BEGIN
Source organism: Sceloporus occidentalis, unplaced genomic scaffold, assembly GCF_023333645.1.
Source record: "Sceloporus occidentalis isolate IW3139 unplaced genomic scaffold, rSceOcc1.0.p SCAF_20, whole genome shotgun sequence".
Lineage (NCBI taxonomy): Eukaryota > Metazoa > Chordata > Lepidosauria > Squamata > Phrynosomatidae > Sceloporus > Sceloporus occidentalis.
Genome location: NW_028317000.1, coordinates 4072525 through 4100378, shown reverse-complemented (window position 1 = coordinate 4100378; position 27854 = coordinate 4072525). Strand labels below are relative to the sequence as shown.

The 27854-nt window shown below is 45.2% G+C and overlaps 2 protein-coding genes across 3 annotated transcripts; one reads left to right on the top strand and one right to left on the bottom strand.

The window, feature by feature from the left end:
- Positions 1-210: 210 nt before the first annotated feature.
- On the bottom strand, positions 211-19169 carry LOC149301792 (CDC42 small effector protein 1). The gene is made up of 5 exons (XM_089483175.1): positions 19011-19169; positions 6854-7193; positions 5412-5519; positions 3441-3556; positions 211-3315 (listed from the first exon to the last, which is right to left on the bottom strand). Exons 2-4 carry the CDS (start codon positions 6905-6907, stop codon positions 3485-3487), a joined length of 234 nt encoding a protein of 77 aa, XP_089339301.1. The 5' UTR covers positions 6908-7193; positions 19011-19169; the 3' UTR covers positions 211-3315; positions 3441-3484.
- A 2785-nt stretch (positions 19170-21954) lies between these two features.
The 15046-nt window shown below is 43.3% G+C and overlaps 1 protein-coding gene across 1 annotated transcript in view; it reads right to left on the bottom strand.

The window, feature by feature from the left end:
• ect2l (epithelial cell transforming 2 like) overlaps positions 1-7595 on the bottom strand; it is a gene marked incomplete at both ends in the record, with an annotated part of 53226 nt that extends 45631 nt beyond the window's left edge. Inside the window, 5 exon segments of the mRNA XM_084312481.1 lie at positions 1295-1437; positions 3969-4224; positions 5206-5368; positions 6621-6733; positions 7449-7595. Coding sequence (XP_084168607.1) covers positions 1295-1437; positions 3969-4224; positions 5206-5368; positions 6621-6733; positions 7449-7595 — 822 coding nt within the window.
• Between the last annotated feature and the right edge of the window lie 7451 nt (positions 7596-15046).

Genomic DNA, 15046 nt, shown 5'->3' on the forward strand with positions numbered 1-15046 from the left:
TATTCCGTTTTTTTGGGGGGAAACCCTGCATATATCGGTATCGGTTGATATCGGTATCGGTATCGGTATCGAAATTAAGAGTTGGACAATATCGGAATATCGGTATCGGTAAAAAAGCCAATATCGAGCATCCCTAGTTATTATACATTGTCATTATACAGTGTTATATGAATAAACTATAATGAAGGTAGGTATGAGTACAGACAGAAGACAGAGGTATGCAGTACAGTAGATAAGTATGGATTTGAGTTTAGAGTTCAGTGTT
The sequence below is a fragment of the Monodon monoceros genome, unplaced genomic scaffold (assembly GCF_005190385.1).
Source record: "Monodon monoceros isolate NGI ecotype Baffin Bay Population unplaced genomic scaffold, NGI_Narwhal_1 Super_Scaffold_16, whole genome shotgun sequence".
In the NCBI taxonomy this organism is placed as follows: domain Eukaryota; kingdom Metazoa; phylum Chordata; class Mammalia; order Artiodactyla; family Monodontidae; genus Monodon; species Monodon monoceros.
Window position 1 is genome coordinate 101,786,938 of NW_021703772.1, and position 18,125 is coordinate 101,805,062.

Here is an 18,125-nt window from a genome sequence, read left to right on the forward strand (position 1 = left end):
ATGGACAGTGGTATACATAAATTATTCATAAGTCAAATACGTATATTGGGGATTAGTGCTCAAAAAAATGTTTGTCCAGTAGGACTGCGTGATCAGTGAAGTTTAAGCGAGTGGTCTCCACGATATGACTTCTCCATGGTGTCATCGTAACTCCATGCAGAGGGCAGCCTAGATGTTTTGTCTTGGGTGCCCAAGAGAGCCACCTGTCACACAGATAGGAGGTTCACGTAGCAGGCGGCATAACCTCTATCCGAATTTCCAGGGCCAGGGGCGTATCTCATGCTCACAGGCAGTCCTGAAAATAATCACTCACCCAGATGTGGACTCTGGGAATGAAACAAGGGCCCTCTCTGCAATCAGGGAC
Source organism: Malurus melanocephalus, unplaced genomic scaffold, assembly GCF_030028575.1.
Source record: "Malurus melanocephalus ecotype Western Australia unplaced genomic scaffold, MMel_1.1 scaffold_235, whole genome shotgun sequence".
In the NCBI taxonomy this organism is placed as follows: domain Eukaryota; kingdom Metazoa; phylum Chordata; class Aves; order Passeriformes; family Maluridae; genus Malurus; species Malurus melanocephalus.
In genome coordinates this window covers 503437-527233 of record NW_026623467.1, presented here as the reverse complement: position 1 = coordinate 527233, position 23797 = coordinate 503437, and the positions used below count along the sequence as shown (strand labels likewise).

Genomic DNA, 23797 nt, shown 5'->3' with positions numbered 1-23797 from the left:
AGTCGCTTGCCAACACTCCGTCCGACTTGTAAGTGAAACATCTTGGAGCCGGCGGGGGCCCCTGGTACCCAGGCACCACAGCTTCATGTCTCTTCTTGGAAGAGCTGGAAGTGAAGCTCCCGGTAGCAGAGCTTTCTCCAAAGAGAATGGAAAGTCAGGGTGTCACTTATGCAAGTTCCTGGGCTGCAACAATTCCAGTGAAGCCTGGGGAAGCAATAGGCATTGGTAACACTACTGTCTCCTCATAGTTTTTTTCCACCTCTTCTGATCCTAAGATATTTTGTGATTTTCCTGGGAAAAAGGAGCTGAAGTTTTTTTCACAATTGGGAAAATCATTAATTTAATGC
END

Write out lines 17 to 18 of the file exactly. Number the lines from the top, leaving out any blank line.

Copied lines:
Source record: "Monodon monoceros isolate NGI ecotype Baffin Bay Population unplaced genomic scaffold, NGI_Narwhal_1 Super_Scaffold_16, whole genome shotgun sequence".
In the NCBI taxonomy this organism is placed as follows: domain Eukaryota; kingdom Metazoa; phylum Chordata; class Mammalia; order Artiodactyla; family Monodontidae; genus Monodon; species Monodon monoceros.